At the same time, officials have regularly celebrated the gains in worker pay, noting each month that wages are going up: The White House press office blasted out a news story this week reporting that average wages in restaurants and supermarkets had risen above $15 per hour for the first time.
For now, Biden officials are more focused on getting people back to work than they are on the wage dynamics, people familiar with their thinking say. But they have been closely watching the inflation data, which risks becoming not just an economic vulnerability but a political one. Two in five voters viewed Biden’s economic policies as “very responsible” for inflation, double the proportion who blamed the return to normal life as the root cause, according to a Morning Consult poll from late last month.
“They’re very nervous,” Josh Bivens, director of research at the left-leaning Economic Policy Institute, said of the White House. “On many fronts, they would see the recovery as going pretty well. And this is the one sort of chink in the armor.”
The White House did not immediately respond to a request for comment on Wednesday.
Republicans have seized on inflation data to criticize Biden’s economic agenda and to vote against additional spending, arguing that the fiscal response so far is to blame for the jump in inflation. Sen. Rick Scott (R-Fla.), who chairs Senate Republicans’ campaign arm, tweeted on Wednesday that “higher wages will never catch up to government-induced inflation.”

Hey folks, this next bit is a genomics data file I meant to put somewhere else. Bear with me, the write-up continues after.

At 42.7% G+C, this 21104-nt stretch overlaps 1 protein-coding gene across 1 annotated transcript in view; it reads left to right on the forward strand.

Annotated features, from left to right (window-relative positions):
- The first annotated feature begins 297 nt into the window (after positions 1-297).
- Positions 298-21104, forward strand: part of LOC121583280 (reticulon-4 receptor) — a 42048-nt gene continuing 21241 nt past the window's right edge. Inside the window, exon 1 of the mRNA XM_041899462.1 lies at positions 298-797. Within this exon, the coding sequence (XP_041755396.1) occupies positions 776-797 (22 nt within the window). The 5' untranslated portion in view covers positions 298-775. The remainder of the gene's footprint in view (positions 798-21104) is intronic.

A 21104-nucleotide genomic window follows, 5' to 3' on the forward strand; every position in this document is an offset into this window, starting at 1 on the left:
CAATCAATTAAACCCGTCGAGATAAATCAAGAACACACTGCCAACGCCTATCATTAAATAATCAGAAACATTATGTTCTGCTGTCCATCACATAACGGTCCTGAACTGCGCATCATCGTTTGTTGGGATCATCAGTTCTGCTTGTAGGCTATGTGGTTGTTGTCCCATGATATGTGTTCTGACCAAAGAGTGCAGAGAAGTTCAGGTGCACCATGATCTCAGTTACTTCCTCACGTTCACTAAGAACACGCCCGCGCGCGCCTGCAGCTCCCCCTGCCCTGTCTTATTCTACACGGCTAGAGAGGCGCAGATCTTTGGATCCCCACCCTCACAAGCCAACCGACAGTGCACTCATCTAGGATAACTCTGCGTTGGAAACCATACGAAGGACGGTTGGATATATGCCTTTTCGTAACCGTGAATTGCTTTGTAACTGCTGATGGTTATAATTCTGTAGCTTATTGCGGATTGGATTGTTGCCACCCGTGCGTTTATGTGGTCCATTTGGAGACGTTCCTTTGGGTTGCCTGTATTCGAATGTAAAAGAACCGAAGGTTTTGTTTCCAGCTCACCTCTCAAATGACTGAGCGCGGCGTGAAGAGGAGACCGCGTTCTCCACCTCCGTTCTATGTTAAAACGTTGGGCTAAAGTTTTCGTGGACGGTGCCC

And Rep. Kevin Brady of Texas, the top Republican on the House Ways and Means Committee, said Biden and congressional Democrats are to blame for short-term inflation caused by generous federal spending. He said he sees a risk of long-term inflation if labor shortages that some businesses have reported persist.
“It seems like a devil’s triangle of bad policies that are driving up inflation,” Brady said in an interview. “I think the president’s in denial about how much this worries families.”
It’s a concern shared by some across the aisle as well. Sen. Joe Manchin (D-W.Va.), whose vote Democrats will need to pass their multi-trillion-dollar reconciliation plan, raised concerns on Wednesday over rising inflation rates, which he called “an unavoidable tax on the wages and income of every American.”
Economists are split on where inflation will go from here: whether it has peaked or not, whether it is all due to reopening challenges or longer-term struggles, and whether wages will be able to catch up.
But for now, “workers are largely treading water,” said Jay Shambaugh, an economics professor at George Washington University and a former member of the Council of Economic Advisers under Obama.
“The big question for policy is how temporary is it,” he continued. “If the wage gains sustain but the price spike is more temporary … I think that’s the world people are hoping for, where you’ve gotten pretty substantial real wage gains over time. We’re still in the middle of seeing how it plays out.”